Because you eat so often, food is the single most important way to maintain your genetic integrity or to destroy it. Many excellent scientific studies underscore this vitally important truth. Richard Weindruch, Ph.D., has conducted research into how genes are affected by dietary change. The results were published in Scientific American, back in 1996.

His paper, “Nutrient Modulation of Gene Expressions,” illustrates that simply by reducing the number of total calories eaten, the lifespan of a lab mouse could be prolonged by 30 percent. In human terms, that would translate into extending the predicted life span from an average of 76 years to a ripe old 93.

You would be very satisfied with that life expectancy, wouldn’t you? I’d gladly settle in advance for 90-some good years.

There are 6,347 genes in the typical lab rat. Dr. Weindruch discovered that during normal aging, when the animal was permitted to eat as much as it desired, five percent of the rat’s genes underwent an increase in activity and five percent decreased.

Ninety percent of the rat’s genes showed no change in activity levels. Are you surprised to learn that the five percent that rose in activity were stress genes and the five percent that fell were energy genes? For the sake of longevity, these percentages should be reversed.

This is similar to what I see in patients who are aging prematurely. They are fatigued, depressed and stressed. They describe having chronic pain, arthritis, memory loss and weak immune systems. Unfortunately, until I ask, they have rarely thought about how diet may have caused many of their symptoms.

Perhaps you are not interested in being able to run a maze at age 60, but I know you would like to have as much energy as possible and you want to be active at every age and stage of life.

Here’s how you can do it. Merely by cutting down on your total calories and eating healthy foods, you can send positive signals to your genes, thereby increasing your chances for a long, robust life.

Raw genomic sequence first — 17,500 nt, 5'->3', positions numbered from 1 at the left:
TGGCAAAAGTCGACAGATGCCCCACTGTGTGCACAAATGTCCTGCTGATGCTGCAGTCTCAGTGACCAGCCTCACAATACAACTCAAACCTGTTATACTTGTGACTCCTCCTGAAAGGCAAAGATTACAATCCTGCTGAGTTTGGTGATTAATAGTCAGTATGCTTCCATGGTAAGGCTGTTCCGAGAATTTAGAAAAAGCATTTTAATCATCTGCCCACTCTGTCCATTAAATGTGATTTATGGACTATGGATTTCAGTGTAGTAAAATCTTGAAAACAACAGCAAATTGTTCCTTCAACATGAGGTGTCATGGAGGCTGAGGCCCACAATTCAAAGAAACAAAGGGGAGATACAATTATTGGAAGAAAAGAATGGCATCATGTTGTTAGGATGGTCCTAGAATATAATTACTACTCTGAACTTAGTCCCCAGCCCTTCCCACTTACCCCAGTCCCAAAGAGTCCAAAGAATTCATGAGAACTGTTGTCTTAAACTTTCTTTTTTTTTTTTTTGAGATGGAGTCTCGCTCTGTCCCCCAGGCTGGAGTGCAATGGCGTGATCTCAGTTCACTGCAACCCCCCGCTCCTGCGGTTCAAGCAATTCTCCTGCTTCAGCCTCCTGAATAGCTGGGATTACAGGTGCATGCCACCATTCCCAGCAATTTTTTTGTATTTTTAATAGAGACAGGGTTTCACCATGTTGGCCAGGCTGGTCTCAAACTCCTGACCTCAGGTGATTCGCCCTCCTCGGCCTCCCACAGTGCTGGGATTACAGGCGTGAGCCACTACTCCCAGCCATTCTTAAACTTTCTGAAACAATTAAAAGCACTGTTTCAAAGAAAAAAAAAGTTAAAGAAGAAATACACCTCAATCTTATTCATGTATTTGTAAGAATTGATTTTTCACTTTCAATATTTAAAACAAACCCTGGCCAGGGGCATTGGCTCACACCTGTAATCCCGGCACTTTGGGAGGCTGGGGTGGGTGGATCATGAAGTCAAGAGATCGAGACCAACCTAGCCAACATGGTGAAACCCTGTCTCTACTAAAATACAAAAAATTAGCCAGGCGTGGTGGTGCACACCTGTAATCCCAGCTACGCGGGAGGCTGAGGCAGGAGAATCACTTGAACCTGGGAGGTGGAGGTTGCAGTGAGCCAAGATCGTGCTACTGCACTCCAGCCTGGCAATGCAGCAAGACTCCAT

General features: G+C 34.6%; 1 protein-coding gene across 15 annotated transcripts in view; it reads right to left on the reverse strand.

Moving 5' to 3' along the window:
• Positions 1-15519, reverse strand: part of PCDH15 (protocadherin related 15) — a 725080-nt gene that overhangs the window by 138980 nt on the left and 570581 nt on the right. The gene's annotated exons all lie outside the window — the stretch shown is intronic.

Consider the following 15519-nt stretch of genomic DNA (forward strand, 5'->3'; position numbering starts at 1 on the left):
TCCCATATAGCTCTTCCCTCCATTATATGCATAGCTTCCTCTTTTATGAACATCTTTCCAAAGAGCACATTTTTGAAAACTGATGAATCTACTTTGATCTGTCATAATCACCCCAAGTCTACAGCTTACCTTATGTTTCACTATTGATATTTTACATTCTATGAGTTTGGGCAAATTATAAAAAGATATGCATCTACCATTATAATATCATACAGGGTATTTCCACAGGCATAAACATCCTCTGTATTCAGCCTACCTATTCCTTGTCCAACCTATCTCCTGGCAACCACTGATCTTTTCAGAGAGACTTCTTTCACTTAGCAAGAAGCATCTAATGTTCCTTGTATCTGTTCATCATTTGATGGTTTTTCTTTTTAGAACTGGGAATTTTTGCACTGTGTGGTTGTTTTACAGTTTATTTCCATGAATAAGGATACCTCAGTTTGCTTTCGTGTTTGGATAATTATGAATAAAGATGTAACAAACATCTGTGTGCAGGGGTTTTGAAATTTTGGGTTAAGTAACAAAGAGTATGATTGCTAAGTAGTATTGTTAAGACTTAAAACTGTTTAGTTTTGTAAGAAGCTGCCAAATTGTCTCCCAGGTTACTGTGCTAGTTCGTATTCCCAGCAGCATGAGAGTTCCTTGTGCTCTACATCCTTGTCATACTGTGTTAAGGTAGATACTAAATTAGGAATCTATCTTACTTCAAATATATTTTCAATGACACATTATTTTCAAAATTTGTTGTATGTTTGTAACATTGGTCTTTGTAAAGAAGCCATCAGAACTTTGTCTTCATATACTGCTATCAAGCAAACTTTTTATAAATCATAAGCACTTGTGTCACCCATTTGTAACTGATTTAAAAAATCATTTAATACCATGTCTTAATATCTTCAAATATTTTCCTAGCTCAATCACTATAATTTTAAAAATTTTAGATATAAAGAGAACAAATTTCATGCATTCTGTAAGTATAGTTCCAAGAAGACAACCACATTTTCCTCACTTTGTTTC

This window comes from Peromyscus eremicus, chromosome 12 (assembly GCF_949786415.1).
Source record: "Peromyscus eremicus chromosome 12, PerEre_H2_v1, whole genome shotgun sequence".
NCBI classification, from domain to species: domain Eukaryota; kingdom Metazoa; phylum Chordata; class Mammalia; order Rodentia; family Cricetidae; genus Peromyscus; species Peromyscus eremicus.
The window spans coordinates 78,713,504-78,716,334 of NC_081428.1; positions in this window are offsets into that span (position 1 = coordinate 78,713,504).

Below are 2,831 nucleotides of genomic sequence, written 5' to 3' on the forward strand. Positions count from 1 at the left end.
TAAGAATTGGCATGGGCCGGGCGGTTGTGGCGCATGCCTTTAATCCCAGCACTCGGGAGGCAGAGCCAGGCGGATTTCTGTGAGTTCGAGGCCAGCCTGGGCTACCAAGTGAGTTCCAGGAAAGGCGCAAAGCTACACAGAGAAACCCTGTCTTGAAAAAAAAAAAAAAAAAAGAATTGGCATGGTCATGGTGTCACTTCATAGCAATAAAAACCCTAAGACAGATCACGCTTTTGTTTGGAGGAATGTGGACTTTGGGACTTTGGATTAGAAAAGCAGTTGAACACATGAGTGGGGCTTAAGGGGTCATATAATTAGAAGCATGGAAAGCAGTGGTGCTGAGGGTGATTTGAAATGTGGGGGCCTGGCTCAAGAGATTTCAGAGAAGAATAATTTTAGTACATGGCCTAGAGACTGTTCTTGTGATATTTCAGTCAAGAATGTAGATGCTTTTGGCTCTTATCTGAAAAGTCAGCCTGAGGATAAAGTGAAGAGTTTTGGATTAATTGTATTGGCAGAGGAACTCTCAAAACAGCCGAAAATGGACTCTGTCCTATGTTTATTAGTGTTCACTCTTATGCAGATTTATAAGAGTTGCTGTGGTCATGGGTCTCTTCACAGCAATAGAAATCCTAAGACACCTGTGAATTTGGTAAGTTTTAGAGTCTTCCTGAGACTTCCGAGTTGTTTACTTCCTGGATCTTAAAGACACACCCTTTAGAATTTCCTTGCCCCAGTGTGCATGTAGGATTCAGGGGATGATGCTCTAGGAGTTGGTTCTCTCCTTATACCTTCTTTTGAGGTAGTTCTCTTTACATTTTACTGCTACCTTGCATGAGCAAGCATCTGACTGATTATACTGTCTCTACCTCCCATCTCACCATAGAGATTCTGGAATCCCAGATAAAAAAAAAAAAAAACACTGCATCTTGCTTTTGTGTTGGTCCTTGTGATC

All the research on caloric restriction points out that you are constantly speaking to your genes and the words are the foods you eat. This means smaller portions of nutrient-rich foods like lean protein, Omega-3 fish, good fats like avocado and extra virgin olive oil, and fresh fruits and vegetables are sending your genes an important message ― you want to live a long and healthy life by providing every cell in your body with the right amount of nourishment it needs to enable you to enjoy a ripe old age.

At the Alzheimer’s Research and Prevention Foundation, we know that the food you eat not only determines your longevity; it is a primary factor in the health of your brain and Alzheimer’s prevention.  That’s why we have made it #1 in our 4 Pillars of Alzheimer’s Prevention.  It’s your most important tool for a healthy mind and body at any age.

You can obtain some great recipes when you sign up for ARPF Newsletter and stay in touch, simply follow this link.

Dharma Singh Khalsa, M.D.

President and Medical Director

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Alzheimer’s and Nutrition – What You Deserve to Know

Alzheimer’s and Nutrition –

What You Deserve to Know

There have been many studies recently linking Alzheimer’s disease and nutrition. More and more, the evidence overwhelmingly indicates that proper nutrition is essential to maintaining a healthy brain: it plays a major role in cognition, memory, and various neurological disorders — including Alzheimer’s disease.